• Specifically, when the machine 100 is retarding, the kinetic energy of the machine 100 is transferred into rotational power of the drive wheels that rotates the motors 210, which act as electrical alternators. The electrical power generated by the motors 210 has an AC waveform. Because the inverter circuit 208 is a bridge inverter, power supplied by the motors 210 is rectified by the inverter circuit 208 into DC power. Dissipation of the DC power generated by the motors 210 produces a counter-rotational torque at the drive wheels 108 to decelerate the machine. Dissipation of this DC power may be accomplished by passing the generated current rectified by the inverter circuit 208 through a resistance. To accomplish this, a retarder arrangement 213 may include a first resistor grid 214, described in greater detail below, that is arranged to receive current from the inverter circuit 208 via a switch 216. When the switch 216 is closed, the electrical power corresponding to the current generated by the motors 210 may pass through the first resistor grid 214 and dissipate as heat. Additionally, excess electrical power is also dissipated as heat as it passes through a second resistor grid 218, which is arranged to receive electrical power via a chopper circuit 220. The chopper circuit 220 operates to selectively route a portion of the developed electrical power through the second resistor grid 218. One embodiment for the drive and retard system is described in more detail below.
  • A block diagram of the direct series electric drive system of the off-highway truck 101, as one example for the machine 100, is shown in FIG. 3 and FIG. 4. In these views, elements that were previously described are denoted by the same reference numerals for the sake of simplicity. Further, the block diagram of FIG. 4 includes a particular embodiment with component examples that can be included in the functional blocks shown in FIG. 3. Hence, the block diagrams shown in FIG. 3 and FIG. 4 should be referred to together when considering the description that follows. As shown, the engine 202 is connected to the alternator 204 (shown in FIG. 3) via an output drive shaft 304. Even though a direct connection to the output drive shaft 304 is shown, other drive components, such as a transmission or other gear arrangements, may be utilized to couple the output of the engine 202 to the alternator 204. The alternator 204 may be any appropriate type of alternator or alternator known in the power generation art.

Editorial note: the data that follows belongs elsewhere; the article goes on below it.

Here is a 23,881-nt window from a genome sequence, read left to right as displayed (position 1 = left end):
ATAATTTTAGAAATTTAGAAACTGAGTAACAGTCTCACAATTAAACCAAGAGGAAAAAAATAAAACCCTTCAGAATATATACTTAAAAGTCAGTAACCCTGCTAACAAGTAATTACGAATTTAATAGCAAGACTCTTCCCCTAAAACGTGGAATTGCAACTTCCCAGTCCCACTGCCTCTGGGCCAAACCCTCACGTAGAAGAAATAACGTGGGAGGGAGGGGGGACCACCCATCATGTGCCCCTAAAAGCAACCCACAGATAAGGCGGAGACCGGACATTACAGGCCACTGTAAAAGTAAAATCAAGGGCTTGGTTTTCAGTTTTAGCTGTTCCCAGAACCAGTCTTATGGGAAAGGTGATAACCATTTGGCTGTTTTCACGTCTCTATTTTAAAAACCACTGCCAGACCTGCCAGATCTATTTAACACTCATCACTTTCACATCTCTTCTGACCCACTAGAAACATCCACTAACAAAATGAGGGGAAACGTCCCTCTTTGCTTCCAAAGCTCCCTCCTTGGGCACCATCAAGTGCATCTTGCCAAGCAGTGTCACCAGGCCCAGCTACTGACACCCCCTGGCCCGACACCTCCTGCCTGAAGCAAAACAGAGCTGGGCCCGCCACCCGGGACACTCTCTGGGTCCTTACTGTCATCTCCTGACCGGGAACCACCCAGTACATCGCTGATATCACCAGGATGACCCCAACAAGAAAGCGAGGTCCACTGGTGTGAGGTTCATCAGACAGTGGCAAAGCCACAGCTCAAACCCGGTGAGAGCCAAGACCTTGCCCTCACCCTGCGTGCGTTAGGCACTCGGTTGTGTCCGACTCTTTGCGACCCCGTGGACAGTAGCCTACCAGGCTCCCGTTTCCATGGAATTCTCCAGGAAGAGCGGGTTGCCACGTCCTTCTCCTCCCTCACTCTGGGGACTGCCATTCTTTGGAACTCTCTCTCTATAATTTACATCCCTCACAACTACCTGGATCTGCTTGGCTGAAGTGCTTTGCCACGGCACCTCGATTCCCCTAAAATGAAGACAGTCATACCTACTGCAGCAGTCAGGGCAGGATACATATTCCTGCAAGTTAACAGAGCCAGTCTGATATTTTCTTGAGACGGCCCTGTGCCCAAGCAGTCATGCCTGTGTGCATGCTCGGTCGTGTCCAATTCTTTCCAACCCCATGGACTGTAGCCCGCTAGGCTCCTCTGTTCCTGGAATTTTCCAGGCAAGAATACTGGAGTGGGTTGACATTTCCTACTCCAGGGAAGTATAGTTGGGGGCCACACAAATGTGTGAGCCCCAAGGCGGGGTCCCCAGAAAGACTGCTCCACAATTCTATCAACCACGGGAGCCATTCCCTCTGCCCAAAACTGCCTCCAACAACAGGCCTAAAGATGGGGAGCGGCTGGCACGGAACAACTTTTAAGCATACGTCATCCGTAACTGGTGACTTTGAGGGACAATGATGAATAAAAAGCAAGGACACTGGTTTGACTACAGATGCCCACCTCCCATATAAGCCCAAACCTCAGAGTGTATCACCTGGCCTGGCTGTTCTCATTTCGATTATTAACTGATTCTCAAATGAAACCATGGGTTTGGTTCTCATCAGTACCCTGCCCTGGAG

• In one embodiment, the alternator 204 is a three-phase alternating current (AC) synchronous alternator having a brushless, wound rotor. The alternator 204 has an output 301 for each of three phases of alternating current being generated, with each output having a respective current transducer 306 connected thereto. The rotor of the alternator 204 (shown in FIG. 3) includes a rotating rectifier 302 that is connected to a rotating exciter armature 302A. The rotating exciter armature 302A is energized by an excitation field produced by an excitation winding 303. Thus, the application of an excitation signal at the input to the excitation winding 303 creates an excitation field to activate the alternator field 305. The alternator field 305, in turn, produces the output available at three leads of the armature 307 of the alternator 204.